Pakistan has blocked review of Kulbhushan Jadhav’s case, says India
India on Thursday accused Pakistan of blocking all avenues for an effective review of the case of Kulbhushan Jadhav, sentenced to death for alleged involvement in spying, and said it reserved its rights to avail of further remedies.
A day after the Pakistan government petitioned the Islamabad high court to appoint a lawyer to represent Jadhav for filing a review petition against his death sentence, the external affairs ministry charged Islamabad with systematically blocking access to the former naval officer, not providing documents related to his case and violating the International Court of Justice’s (ICJ) order for a review of his conviction.
“[Pakistan] has blocked all the avenues for an effective remedy available for India,” external affairs ministry spokesperson Anurag Srivastava told a weekly briefing.
“Pakistan has completely failed to provide the remedy as directed by the ICJ and India reserves its position in the matter, including its rights to avail of further remedies,” he said, without giving details.
People familiar with developments said on condition of anonymity that India would take the next step after legal consultations. They didn’t preclude the possibility of again approaching the ICJ on Jadhav’s case.
The Pakistan government promulgated an ordinance on May 20 to give foreign citizens convicted in the country the right to file a review petition in courts. The ordinance was aimed at complying with ICJ’s order for effective review and reconsideration of Jadhav’s conviction and sentencing by a Pakistani military court.
But even here Pakistan’s actions had led to confusion, Srivastava said. Pakistan created confusion over the last date for filing a review petition, initially saying it was July 19 before changing the date to July 20. Pakistan took two weeks to inform India about the ordinance and shared the copy of it only after a request from New Delhi.
India conveyed its concerns about “inadequacies and shortcomings in the ordinance” with Pakistan in June. It also informed Pakistan the ordinance “neither fulfils nor does it give complete weight to the judgment of the ICJ”, Srivastava said.
India also made repeated requests to Pakistan to provide documents related to Jadhav’s case and was told they could be handed over only to an authorised Pakistani lawyer. “Thereafter, India appointed a Pakistani lawyer to obtain the relevant documents. To our surprise...when the authorised Pakistani lawyer approached the concerned authorities, they declined to hand over the documents to the lawyer,” he added.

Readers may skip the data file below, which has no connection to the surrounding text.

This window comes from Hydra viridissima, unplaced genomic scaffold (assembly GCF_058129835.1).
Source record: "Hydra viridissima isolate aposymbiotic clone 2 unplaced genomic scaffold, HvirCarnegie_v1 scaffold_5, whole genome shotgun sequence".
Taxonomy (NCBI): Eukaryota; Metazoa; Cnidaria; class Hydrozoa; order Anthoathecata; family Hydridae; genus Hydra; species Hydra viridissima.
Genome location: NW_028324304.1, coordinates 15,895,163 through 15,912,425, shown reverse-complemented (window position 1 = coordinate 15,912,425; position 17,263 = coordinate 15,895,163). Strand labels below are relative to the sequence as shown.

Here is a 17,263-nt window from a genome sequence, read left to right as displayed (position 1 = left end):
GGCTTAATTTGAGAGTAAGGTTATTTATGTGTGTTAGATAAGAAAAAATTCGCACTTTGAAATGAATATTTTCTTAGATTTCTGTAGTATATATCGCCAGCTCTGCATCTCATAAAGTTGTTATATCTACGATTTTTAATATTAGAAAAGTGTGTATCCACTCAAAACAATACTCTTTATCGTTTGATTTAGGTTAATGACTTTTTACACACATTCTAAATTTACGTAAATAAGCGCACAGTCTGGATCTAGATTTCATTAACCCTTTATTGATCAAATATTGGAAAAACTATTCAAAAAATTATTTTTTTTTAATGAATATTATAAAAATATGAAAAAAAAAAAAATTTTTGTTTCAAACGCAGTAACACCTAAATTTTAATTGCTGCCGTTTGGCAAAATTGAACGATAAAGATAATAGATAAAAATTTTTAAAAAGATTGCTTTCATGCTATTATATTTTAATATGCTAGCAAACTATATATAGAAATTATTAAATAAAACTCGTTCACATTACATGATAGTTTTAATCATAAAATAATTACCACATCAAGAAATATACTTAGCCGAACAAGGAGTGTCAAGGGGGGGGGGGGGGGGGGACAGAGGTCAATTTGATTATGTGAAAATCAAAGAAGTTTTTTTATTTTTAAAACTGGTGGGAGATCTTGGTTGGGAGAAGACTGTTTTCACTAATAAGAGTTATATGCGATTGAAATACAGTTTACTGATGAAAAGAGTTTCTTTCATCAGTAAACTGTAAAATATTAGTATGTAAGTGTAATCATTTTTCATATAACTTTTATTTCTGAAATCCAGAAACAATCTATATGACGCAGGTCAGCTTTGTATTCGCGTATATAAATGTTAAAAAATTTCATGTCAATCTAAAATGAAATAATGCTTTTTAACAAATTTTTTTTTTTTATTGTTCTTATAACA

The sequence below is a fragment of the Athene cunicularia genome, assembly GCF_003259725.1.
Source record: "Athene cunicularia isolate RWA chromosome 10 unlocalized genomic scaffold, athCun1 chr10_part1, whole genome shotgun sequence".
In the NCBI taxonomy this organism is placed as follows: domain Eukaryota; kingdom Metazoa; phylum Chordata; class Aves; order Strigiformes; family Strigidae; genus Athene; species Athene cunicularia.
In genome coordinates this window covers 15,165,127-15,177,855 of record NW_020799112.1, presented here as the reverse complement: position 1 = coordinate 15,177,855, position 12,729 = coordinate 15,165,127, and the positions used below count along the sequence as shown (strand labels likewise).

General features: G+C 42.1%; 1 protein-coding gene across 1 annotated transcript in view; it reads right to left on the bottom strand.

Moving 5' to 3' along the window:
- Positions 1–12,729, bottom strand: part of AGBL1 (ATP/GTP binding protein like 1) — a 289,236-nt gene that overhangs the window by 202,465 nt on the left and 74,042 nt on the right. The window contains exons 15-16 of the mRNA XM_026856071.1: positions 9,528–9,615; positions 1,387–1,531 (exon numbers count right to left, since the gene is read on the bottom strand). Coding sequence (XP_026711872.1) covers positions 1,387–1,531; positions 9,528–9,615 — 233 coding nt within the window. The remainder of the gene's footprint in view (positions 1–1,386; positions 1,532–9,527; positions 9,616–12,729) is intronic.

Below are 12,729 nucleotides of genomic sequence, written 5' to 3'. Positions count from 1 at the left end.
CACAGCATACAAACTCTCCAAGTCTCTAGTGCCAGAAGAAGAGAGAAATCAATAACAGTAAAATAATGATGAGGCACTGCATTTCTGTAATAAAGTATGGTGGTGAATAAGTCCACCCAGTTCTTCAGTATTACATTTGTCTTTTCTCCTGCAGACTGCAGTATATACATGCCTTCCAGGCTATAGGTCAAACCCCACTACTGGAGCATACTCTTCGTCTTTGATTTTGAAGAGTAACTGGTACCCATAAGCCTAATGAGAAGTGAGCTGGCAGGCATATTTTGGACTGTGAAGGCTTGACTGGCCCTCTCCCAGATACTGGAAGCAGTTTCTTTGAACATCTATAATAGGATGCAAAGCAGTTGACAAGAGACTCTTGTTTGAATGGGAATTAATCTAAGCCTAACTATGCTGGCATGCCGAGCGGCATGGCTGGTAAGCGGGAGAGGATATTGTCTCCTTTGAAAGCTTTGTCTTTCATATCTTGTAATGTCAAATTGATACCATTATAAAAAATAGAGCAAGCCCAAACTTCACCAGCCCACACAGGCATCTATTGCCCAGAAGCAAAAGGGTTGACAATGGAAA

In the absence of unhindered consular access to Jadhav and the documents, the Indian side tried, as a last resort, to file a review petition in Islamabad high court on July 18. “However, our Pakistani lawyer [said] that a review petition could not be filed in the absence of power of attorney and supporting documents related to the case of Jadhav,” said Srivastava.
Indian officials had walked out of a meeting with Jadhav on July 16 after Pakistan breached assurances about providing unimpeded consular access. “The meeting of consular officers with Jadhav on July 16 was scuttled by Pakistan authorities. The consular officers were instructed not to hand over any document to Jadhav. Hence, the officers could not obtain a power of attorney from Jadhav,” he said.
Srivastava said Pakistan was “non-serious in its approach and was not interested in implementing the judgment of the ICJ in letter and spirit”. He added, “The whole exercise of not providing any documents related to the case even after repeated requests, not providing unimpeded consular access and some reported unilateral action of approaching the Islamabad high court on the part of Pakistan again exposes the farcical nature of Pakistan’s approach,” he said.
Jadhav, 50, was arrested by Pakistani security agencies in Balochistan in March 2016 and charged with involvement in spying. In April 2017, Pakistan announced he had been sentenced to death by a military court.
The ICJ ruled in July 2019 that Pakistan had violated Jadhav’s rights under the Vienna Convention on Consular Relations and stayed his execution while calling for an “effective review and reconsideration” of his sentence.
India has rejected the allegations against Jadhav and said he was kidnapped by Pakistani operatives from the Iranian port of Chabahar, where he was running a business.
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